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Centripetal Force Problem

  1. Oct 8, 2015 #1
    1. The problem statement, all variables and given/known data
    1988M1. A highway curve that has a radius of curvature of 100 meters is
    banked at an angle of 15° as shown above.
    a.Determine the vehicle speed for which this curve is appropriate if there is no friction between the road and the tires of the vehicle.

    On a dry day when friction is present, an automobile successfully negotiates the curve at a speed of 25 m/s.

    b.Draw and label all of the forces on the automobile.

    2. Relevant equations
    Centripetal force = mv^2 / r
    (I know how to do the problem, but I'm not sure why what I'm supposed to do is correct)
    3. The attempt at a solution

    I know that in part a) the centripetal force is provided by the horizontal component of the normal force (Nsin(15)), but shouldn't the gravitational force also play a role? The mgsin(15) component is pushing the car down the ramp, which is pushing the car closer towards the center, albeit at an angle.

    For part b) I've been told that the friction force points down the ramp and that its horizontal component contributes to the net centripetal force, but shouldn't it be pointing up the ramp to counteract mgsin(theta)? Furthermore, since friction opposes the direction of motion, shouldn't it be pointing away from the center since that's where the cart is moving towards?

    Thanks!
     
  2. jcsd
  3. Oct 8, 2015 #2

    TSny

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    Gold Member

    Hello, welcome to PF!

    The force of gravity, mg, acts vertically. So, it does not have a centripetal component. You could break up the gravity force into components along the slop (mgsinθ) and perpendicular to the slope (mgcosθ). But it is confusing to do this for this type of problem. Your are right that mgsinθ by itself has a component toward the center. But what about the mgcosθ part? Does it have a component toward or away from the center?

    Friction does not always oppose the direction of motion. When you start to walk, the friction forces on your feet act in the direction you start moving.

    The cart is not moving toward the center. That is, it always keeps the same distance from the center. The velocity vector is always perpendicular to the radius of the circle.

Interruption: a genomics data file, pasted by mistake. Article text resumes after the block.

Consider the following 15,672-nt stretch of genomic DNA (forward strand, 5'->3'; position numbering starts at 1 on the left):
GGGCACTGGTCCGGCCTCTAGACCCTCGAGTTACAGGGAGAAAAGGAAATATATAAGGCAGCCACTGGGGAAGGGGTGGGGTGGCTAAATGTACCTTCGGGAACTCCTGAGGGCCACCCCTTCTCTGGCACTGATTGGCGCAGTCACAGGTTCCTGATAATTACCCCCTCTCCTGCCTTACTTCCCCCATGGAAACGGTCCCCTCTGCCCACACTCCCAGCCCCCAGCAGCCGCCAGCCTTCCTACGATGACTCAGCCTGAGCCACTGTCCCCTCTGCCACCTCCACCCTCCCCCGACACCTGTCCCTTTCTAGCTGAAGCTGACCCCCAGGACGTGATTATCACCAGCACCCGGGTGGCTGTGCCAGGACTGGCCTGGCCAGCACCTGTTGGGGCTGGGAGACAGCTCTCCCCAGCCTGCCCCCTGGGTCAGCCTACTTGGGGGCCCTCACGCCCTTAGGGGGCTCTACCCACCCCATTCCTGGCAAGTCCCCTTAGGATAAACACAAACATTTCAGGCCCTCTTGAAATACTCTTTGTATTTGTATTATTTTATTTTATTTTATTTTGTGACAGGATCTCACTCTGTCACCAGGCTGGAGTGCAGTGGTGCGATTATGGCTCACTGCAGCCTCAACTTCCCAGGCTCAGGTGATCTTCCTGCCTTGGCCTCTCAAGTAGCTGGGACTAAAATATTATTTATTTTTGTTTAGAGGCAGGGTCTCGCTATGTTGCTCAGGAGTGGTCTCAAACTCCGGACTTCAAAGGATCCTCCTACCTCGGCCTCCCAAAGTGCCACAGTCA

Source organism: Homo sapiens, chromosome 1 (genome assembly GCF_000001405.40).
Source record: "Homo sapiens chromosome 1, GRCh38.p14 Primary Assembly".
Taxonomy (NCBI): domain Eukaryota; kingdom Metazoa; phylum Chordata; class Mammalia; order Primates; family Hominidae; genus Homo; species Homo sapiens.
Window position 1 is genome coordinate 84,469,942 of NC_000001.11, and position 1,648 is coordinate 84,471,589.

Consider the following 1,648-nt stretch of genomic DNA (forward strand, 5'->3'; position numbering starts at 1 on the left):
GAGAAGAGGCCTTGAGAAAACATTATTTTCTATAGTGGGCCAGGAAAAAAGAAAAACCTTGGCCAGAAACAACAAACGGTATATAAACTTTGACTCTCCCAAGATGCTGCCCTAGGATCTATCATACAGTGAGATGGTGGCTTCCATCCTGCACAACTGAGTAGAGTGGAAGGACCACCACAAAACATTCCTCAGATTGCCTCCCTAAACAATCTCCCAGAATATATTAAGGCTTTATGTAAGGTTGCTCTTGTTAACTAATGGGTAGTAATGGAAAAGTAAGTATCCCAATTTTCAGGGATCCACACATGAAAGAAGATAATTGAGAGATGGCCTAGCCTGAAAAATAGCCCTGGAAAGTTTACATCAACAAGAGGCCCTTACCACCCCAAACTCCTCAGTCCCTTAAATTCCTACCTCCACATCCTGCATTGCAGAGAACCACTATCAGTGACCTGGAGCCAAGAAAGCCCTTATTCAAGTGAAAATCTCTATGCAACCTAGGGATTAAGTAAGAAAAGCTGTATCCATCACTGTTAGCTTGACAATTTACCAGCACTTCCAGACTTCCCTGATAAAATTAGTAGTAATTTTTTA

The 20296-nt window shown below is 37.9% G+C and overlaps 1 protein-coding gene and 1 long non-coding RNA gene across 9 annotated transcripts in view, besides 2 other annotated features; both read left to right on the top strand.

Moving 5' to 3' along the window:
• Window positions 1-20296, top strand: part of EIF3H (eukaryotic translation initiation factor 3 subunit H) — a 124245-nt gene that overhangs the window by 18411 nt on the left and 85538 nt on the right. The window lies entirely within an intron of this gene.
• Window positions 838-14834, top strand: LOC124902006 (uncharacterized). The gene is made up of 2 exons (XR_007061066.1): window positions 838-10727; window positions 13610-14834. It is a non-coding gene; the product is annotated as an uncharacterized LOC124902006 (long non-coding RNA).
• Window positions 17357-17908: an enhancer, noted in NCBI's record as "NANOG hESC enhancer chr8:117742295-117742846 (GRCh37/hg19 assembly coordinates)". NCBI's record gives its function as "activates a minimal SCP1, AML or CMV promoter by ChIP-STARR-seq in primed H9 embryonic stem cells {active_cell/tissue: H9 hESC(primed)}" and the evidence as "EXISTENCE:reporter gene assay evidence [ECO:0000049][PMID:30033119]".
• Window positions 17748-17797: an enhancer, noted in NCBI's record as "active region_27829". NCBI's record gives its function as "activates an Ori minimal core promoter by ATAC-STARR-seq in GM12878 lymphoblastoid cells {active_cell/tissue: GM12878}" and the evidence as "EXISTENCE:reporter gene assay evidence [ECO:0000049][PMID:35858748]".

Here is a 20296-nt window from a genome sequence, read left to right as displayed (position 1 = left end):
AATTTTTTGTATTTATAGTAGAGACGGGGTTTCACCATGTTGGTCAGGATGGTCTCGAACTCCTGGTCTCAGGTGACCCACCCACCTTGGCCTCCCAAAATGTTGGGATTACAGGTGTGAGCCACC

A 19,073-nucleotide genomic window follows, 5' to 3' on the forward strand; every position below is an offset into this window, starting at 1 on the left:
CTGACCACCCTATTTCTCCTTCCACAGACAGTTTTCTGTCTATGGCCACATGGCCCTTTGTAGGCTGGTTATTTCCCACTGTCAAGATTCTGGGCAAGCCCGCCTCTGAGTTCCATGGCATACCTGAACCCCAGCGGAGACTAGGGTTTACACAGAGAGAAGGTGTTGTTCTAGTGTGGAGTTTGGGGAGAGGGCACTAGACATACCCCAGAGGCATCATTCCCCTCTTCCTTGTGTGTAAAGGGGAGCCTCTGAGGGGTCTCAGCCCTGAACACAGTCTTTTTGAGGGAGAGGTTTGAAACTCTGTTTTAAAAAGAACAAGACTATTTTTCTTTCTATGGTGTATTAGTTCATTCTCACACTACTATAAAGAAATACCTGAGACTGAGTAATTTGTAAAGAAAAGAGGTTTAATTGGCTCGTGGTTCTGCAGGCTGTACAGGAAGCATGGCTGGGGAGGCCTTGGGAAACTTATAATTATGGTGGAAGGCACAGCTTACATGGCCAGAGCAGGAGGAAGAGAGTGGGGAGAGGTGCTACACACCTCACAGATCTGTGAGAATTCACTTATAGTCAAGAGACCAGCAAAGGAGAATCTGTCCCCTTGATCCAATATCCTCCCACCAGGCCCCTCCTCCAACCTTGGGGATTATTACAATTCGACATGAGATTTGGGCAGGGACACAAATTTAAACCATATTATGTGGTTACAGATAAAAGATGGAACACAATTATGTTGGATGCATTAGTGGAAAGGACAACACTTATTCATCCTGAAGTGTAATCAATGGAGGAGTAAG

4. Oct 8, 2015 #3
    Thanks! But how do we know that friction is pointing towards the center?
     
  5. Oct 8, 2015 #4

    TSny

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    When you work out part (a) you will know the speed required when there is no friction. If the speed in (b) is faster than what you get in (a), which way would friction need to point so that you can still go around the curve? Up the slope or down the slope?
     
  6. Oct 9, 2015 #5
    The force mg points downward. A component of it, mg sin 15°, points down the hill. Your intuition is that it must play some role? Well, it does. It plays the same role it would play if the car were moving either up or down the hill. But as far as the car moving a horizontal direction, it plays no role.

    Again, if the car were moving up or down the hill, the friction force would oppose that motion. So if the car starts to drift up the hill, a friction force would act down the hill to oppose that motion.

    If the car is spiraling outward we wouldn't say it's moving away from the center! As long as its path is concave towards the center we would say, for purposes of describing how it's instantaneous direction is changing, we would say it's moving towards the center.

    Think of centripetal as a direction, not a force. If the car's path is concave inward, there is an inward net force. In the same way the path of a projectile is concave downwards because there is a downward net force.
     
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